Local school districts are working on ways to provide lunches, childcare, education resources and keep their staff working as schools are closed for at least six weeks.

Last week, in response to the new coronavirus, Washington state Gov. Jay Inslee directed all schools in the state to be closed until April 24.

“We cannot hide from the central truth of this moment,” said Inslee during a March 12 press conference. “Anything less than strong action at this moment is not appropriate."

He said that the decision was not made lightly.

“This school closure is going to be tough on families. They’re going to be there tonight trying to figure out childcare,” he said.

The purpose of school closures is to slow the spread of COVID-19, the new coronavirus. 

If the infection gets around too quickly, it is expected that the state's medical services would be quickly overwhelmed, leading to deaths that would not have happened if communities work to slow the coronavirus' spread.

“The infection rate for young people is very low, but it is important we keep those students' parents and grandparents in our minds,” said Chris Reykdal, Washington State Superintendent of Public Instruction.

Reykdal emphasized that although the coronavirus is similar to the flu, it is new and therefore we do not have any resistances to it.

“Without vaccines, we have to be prepared that this will be back with us in the fall,” he said.

Inslee has asked school districts to prepare childcare and meal services while school is out, although he recognized they will need time to implement them.

“I’ve asked superintendents to have a plan for continuity of these services,” he said.

School officials said that an epidemic of this nature hasn't been seen by most people.

“We haven’t seen this in the state of Washington for a hundred years,” said Reykdal.

Lakewood School District Superintendent Scott Peacock agreed that this is "new and uncharted territory."

“We’ve seen disease outbreaks before, but never something to this level that required this kind of response,” he said.

The situation escalated rapidly and many school districts are now preparing programs from the ground up with little notice.

“These are really unprecedented times, so we’re really working through these new challenges,” said Jodi Runyon, director of outreach and engagement at the Marysville School District.

“We’re going to need some time to figure that out,” she said.

Reykdal said that the Office of the Superintendent of Public Instruction has the power to waive school day requirements, so not all missed days will have to be made up, but he expected school to be held well into June.

Marysville School District

Marysville will serve free breakfast and lunch daily at all school sites for youth age 1 to 18 from 10:30 a.m. to 12:30 p.m.

A plan for childcare is coming soon for the district.

“We are working on a plan on how best to serve the students,” said Runyon.

She said that during the time of the coronavirus crisis the district hopes to support the community.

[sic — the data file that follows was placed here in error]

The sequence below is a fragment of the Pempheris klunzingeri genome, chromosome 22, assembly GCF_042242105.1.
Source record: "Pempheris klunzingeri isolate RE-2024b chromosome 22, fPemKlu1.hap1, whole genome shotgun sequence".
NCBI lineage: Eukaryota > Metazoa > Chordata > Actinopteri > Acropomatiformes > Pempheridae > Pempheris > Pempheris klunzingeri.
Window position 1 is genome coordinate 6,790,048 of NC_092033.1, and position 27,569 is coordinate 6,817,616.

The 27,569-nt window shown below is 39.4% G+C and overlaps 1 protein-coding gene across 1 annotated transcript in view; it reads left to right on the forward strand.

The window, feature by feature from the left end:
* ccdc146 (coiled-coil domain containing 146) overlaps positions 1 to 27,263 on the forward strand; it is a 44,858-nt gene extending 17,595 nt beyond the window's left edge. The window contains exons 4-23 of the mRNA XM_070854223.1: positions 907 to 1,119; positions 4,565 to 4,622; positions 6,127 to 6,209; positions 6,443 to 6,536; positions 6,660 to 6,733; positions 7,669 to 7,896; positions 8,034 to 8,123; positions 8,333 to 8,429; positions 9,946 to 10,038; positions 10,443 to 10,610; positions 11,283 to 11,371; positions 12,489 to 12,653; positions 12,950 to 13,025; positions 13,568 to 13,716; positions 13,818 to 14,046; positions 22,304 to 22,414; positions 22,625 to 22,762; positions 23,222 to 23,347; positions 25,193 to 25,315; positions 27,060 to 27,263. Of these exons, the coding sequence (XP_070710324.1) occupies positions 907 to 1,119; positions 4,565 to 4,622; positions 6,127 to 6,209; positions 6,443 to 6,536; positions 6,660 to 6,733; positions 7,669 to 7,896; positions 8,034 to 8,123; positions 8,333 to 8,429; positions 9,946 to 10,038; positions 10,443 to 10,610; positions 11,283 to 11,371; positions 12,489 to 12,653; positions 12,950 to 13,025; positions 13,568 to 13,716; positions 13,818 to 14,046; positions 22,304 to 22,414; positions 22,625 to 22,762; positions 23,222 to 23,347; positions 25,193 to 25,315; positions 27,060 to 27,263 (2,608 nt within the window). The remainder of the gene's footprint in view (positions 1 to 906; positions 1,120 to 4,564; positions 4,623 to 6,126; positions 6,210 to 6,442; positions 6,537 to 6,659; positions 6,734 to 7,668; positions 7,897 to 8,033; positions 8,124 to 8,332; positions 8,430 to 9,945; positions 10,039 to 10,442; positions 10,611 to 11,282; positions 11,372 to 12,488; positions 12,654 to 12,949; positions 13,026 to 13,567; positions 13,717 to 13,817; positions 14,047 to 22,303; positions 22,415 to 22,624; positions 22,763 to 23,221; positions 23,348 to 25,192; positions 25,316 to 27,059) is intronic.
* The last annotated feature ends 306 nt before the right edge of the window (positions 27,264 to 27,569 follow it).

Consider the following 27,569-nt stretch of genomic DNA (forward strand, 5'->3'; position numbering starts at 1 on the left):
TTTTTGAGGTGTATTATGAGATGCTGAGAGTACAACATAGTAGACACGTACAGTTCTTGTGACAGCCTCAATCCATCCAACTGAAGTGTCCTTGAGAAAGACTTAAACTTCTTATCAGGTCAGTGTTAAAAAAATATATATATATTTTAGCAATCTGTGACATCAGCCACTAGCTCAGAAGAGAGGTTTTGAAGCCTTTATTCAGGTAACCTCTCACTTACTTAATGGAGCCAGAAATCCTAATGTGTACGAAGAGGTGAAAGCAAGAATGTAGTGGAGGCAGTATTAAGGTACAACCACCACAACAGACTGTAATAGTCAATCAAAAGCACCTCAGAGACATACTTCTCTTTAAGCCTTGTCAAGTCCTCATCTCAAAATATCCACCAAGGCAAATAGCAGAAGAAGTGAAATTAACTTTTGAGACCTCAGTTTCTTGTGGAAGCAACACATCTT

“We’re working with our community partners to make sure that we can serve the citizens here and meet Gov. Inslee’s directives,” she said.

The district is working on a childcare program currently.

For online school, district officials said they do not want to further inequities of those who do not have internet access, but are currently exploring all options and ways to mitigate those concerns.

Arlington School District

Arlington School District will provide free meals available to all students and can be picked up at Presidents Elementary or Arlington High School.

"We're also encouraging folks to go to the Arlington Community Food Bank," said Gary Sabol, director of communications for the Arlington School District.

The food bank is expanding their Meals 'Til Monday program for school children typically meant for just the weekends.

The district's childcare program is being worked on and Sabol expects to have more information early the week of March 16.

"The district is prioritizing childcare for students of first responders and healthcare workers as the governor requested," he said.

District officials are developing "educational resources" for students during the time off, although exactly what that looks like is still to be determined, said Sabol.

The school district will try to keep their employees working throughout the school closure, said Sabol.

"Although the work might look a lot different than what they normally do," he said.

Sabol encourages parents and students to send him questions at gsabol@asd.wednet.edu.

"We're developing a FAQ to make sure we are responding to all the family's concerns," he said.

Lakewood School District

Lakewood hopes to have meal and childcare programs set up soon and the discussions around those are currently going on.

“We are exploring how we might provide childcare for our students and the families of first responders,” said Peacock.

Peacock was skeptical that online school would be provided.

“We don’t have the resources to provide comprehensive online learning and there are equity issues involved in that as well,” he said, because not all students have the same level of access to computers and the internet.

“We’re not planning for distance learning per se, but we are looking at how to best provide support for kids during our leave,” he said.

The district is currently looking at how best to provide their staff continued work during the coronavirus outbreak.

“We intend to provide meaningful work for our employees,” said Peacock.

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